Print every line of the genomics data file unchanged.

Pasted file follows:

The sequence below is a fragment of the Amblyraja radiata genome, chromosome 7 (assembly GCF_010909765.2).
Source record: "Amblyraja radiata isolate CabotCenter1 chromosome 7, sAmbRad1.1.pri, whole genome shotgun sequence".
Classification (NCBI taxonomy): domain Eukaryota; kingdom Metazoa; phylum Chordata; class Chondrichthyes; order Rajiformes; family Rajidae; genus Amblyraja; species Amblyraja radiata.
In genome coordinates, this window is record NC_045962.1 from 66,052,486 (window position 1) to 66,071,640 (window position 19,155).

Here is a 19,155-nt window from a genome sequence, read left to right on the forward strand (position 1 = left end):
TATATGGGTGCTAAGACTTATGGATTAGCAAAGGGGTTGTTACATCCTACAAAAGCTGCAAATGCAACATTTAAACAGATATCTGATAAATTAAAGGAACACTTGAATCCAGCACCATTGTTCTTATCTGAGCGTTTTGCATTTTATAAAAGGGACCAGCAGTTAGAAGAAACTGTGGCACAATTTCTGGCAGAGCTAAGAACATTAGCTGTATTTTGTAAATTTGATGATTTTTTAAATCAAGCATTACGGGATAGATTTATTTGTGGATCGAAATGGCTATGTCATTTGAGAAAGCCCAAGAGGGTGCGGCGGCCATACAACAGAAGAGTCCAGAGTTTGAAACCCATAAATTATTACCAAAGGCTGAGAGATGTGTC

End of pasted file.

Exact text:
The sequence below is a fragment of the Amblyraja radiata genome, chromosome 7 (assembly GCF_010909765.2).
Source record: "Amblyraja radiata isolate CabotCenter1 chromosome 7, sAmbRad1.1.pri, whole genome shotgun sequence".
Classification (NCBI taxonomy): domain Eukaryota; kingdom Metazoa; phylum Chordata; class Chondrichthyes; order Rajiformes; family Rajidae; genus Amblyraja; species Amblyraja radiata.
In genome coordinates, this window is record NC_045962.1 from 66,052,486 (window position 1) to 66,071,640 (window position 19,155).

Here is a 19,155-nt window from a genome sequence, read left to right on the forward strand (position 1 = left end):
TATATGGGTGCTAAGACTTATGGATTAGCAAAGGGGTTGTTACATCCTACAAAAGCTGCAAATGCAACATTTAAACAGATATCTGATAAATTAAAGGAACACTTGAATCCAGCACCATTGTTCTTATCTGAGCGTTTTGCATTTTATAAAAGGGACCAGCAGTTAGAAGAAACTGTGGCACAATTTCTGGCAGAGCTAAGAACATTAGCTGTATTTTGTAAATTTGATGATTTTTTAAATCAAGCATTACGGGATAGATTTATTTGTGGATCGAAATGGCTATGTCATTTGAGAAAGCCCAAGAGGGTGCGGCGGCCATACAACAGAAGAGTCCAGAGTTTGAAACCCATAAATTATTACCAAAGGCTGAGAGATGTGTC